On the subject of out-doing Telltale, Life is Strange really does play much better than any Telltale game to date. Moving around and interacting with objects is just so much smoother and more comfortable than in Telltale’s somewhat janky point and click interface. It’s much more obvious where you can and can’t go as soon as you begin a scene. Explorable areas are much bigger. The game lets you know when you’re about to commit to something that will advance to the next game state, so you don’t accidentally pick up the one item you need before you get a chance to look at everything else (you can also rewind decisions at will until you exit a scene, but that’s a separate issue).
Finally, the rewind mechanic while not immediately intuitive makes for some neat puzzles and even action sequences. I’d like to see this developed further now that we’ve all got the hang of it. That and the optional collection make it all feel much more game than interactive movie.
All in all, playing Life is Strange was a much more engaging experience than Game of Thrones – except for one thing.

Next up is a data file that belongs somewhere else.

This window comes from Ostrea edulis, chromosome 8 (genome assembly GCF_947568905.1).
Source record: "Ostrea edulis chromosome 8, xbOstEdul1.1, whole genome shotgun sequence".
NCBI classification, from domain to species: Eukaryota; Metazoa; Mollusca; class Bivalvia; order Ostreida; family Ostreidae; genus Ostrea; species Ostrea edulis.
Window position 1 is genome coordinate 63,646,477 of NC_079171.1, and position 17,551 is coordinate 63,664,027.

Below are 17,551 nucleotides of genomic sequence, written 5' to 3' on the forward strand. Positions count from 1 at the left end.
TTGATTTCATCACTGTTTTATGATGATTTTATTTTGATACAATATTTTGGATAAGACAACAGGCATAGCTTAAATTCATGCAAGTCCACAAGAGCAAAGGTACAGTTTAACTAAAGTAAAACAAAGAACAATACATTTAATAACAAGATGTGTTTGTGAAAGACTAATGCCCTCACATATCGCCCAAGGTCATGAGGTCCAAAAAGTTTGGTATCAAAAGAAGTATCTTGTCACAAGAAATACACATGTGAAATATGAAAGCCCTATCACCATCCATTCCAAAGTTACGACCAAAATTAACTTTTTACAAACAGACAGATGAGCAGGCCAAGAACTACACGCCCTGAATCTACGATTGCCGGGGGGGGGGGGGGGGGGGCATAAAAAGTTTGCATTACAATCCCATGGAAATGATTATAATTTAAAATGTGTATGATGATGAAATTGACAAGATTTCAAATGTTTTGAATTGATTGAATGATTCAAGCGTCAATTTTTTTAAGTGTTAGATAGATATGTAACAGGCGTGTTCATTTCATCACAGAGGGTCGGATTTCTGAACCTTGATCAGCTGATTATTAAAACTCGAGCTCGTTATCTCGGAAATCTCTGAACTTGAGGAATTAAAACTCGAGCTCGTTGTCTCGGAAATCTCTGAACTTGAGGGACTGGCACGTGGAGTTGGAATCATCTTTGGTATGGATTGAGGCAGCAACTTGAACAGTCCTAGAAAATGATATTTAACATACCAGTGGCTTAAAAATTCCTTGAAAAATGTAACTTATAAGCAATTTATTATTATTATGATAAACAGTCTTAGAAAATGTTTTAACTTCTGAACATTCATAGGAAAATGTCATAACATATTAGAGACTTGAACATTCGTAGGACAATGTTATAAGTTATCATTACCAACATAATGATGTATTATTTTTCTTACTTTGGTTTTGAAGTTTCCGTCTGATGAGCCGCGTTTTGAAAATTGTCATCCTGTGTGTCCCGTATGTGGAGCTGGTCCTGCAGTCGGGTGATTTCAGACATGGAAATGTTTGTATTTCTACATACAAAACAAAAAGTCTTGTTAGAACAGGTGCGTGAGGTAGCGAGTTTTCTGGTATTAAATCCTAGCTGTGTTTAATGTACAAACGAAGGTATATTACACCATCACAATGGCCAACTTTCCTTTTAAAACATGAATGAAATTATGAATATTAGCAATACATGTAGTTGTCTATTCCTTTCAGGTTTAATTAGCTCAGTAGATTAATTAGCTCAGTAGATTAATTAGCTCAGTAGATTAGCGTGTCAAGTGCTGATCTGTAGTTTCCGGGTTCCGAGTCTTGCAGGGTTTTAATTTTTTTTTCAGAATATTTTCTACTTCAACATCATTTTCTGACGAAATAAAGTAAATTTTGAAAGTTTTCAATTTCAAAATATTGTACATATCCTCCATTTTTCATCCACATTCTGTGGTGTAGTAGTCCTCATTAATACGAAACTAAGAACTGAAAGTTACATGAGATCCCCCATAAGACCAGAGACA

But Telltale does one thing better
Life Is Strange’s writing is dire. Not only is every plot point laboured and hammered into the player’s head, the dialogue is just appalling.
From what I’ve said so far you’ll be forgiven for thinking that Life is Strange is a much better game than anything Telltale has produced. Well, no. Life is Strange is pretty great but it has one major flaw that suffuses the whole episode and downgrades it from “simply wonderful” to “painful to experience”: the writing is poor.
We’re used to bad writing in video games, of course, but in a game that’s pretty much all about dialogue, narration and reading, it’s foregrounded – especially in comparison to Telltale’s efforts. Telltale, like any developer, doesn’t have a perfect track record, but in general its writing is the best in the business, with of a full range of laughs, genuine dialogue, and rapid verbal fencing.
Game of Thrones is superbly written. Despite the temptations of the setting, Telltale doesn’t retreat into high-faluting fantasy speak. Apart from one section where Uncle Malcolm gets a bit awkward trying to shoe-horn Asher into a leadership position, every dialogue choice feels natural and comfortable. The various stories unfold beautifully, despite the potential snarls of the interwoven plots.